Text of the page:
Solo show - Museo de Arte Latinoamericano de Buenos Aires (MALBA) - Buenos Aires - 2018

Throughout his career, Iván Argote (Bogotá, 1983) has created a group of works in different formats—videos, photographs, sculptures, drawings and public installations—that present an unblinkered reflection on the relations between history, politics, memory, and subjectivity. In this vein, Ternura radical [Radical Tenderness]urges us to rethink the uses of public space, the connection between citizens and everyday language and national symbols, and the possibility of understanding as an alternative to the increasing social polarization.

The show works as an interrelated whole through a cyclical narrative articulated around the film La plaza del chafleo [Chafleo Square]. The verb "chaflear" a nonce word Argote has coined to refer to actions that can be performed in a public square, such as gathering, sharing things, talking, kissing, protesting, or simply being oneself.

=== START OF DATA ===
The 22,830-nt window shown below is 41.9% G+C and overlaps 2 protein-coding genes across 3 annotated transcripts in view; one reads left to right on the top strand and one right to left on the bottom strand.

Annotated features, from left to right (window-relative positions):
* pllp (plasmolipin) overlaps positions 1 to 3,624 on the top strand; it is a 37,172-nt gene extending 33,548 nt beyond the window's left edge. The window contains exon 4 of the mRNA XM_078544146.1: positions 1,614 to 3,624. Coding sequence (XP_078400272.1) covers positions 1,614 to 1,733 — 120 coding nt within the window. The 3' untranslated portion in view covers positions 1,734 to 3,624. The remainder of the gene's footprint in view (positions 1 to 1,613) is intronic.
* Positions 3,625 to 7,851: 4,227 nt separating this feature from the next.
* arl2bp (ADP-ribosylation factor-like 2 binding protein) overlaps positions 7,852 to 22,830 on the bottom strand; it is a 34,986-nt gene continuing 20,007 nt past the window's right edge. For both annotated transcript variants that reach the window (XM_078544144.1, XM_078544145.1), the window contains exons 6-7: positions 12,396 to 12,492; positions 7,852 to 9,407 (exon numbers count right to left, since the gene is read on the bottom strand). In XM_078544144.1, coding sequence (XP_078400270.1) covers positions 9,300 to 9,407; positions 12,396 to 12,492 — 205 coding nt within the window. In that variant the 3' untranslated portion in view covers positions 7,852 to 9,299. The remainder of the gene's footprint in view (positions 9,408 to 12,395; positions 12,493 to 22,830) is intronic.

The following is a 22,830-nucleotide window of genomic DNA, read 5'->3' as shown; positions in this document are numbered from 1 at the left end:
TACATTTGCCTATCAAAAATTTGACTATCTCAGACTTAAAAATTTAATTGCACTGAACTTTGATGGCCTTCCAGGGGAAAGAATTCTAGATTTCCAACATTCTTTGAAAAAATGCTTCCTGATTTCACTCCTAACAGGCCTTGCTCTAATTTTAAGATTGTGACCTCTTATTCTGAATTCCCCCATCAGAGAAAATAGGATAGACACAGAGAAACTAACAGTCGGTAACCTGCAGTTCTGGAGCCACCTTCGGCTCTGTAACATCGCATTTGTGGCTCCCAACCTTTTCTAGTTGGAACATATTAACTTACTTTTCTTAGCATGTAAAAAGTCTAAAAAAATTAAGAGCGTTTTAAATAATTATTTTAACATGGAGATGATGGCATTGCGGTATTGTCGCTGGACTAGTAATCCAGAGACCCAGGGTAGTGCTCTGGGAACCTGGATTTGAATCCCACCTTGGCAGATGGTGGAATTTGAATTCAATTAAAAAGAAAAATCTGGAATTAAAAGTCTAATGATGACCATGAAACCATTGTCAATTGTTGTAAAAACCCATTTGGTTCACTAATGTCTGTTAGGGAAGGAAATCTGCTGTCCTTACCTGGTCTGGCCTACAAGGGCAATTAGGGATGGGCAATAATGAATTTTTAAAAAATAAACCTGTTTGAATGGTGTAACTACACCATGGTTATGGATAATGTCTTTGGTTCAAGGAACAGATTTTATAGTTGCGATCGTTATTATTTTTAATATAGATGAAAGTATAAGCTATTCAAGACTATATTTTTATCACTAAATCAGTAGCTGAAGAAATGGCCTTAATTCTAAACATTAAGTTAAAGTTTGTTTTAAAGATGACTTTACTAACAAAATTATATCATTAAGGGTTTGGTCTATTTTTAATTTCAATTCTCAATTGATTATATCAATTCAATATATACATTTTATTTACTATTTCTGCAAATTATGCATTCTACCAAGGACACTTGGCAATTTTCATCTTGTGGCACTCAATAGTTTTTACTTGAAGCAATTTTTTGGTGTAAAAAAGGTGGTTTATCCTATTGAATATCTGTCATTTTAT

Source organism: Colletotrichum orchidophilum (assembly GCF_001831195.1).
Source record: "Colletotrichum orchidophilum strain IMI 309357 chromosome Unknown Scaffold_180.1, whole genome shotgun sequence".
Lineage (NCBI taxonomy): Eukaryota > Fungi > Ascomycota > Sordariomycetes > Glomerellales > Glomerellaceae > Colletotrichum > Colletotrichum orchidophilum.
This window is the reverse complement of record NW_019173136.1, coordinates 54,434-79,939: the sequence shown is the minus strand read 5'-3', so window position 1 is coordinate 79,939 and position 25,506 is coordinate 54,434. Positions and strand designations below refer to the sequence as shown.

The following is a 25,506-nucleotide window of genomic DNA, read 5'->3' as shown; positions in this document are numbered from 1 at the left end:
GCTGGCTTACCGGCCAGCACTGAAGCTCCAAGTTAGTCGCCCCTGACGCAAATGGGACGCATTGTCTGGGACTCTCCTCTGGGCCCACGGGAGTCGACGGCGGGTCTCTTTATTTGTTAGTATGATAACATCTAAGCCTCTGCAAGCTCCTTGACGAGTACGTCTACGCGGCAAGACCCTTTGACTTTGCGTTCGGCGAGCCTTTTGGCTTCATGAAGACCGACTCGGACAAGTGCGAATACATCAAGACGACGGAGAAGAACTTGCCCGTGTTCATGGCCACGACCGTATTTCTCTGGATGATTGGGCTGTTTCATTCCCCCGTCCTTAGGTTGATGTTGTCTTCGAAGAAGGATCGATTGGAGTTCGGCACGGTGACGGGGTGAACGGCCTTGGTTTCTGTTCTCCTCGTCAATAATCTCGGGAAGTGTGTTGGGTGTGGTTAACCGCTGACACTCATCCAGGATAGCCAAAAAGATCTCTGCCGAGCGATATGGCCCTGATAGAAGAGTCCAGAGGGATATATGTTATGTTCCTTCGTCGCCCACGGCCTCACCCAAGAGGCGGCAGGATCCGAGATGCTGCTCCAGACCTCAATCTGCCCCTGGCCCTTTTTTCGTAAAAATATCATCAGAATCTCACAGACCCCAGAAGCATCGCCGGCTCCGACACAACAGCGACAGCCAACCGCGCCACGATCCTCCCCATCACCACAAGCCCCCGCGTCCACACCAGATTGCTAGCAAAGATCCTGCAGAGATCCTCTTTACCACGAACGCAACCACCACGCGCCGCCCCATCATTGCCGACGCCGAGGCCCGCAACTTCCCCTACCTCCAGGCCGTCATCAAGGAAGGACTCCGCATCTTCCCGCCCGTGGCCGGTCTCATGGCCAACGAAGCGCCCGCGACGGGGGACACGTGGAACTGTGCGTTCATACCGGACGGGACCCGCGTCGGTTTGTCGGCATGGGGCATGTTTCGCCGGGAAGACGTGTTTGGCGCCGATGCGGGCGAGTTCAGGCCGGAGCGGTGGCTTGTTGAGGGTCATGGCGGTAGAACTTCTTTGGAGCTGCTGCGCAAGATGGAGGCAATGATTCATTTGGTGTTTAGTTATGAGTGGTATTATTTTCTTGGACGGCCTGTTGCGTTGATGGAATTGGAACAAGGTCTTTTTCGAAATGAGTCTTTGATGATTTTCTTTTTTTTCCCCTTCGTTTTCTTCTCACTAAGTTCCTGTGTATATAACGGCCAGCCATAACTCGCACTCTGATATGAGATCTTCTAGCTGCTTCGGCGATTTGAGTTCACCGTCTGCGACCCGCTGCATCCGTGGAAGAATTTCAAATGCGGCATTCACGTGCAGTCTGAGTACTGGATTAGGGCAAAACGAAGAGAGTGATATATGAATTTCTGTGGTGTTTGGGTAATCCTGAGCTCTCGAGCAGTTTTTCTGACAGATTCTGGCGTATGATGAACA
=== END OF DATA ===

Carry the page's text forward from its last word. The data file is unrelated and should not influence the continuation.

Historically, squares have been meeting places, alternative spaces for participating, for learning how to play, for socializing and for voicing, political views ; their origins can be traced back to the Greek agora, an environment for citizens to congregate in, to discuss the laws, and to listen to the town’s best orators. Argote, however, takes no particular delight in the references to authority or to the standardized speeches that prevail in public debate ; rather, he attempts to provide a place for new voices : those of children, of migrants, and of people on the margins of their society. His work is directly linked with the political history of his native Colombia, but also with that of the rest of the countries of Latin America and the other regions of the world in which he has worked. Be it in Bogotá, Palembang, Paris or Douala, his career grapples with subverting established power structures through the disruption—often comical—of their symbols and monuments. The various operations he carries out in his exhibitions and interventions put patterns of authority into crisis ; we might describe them, borrowing the words of the narrator of one of his videos, as the search for a “decolonization of the mind” through tenderness.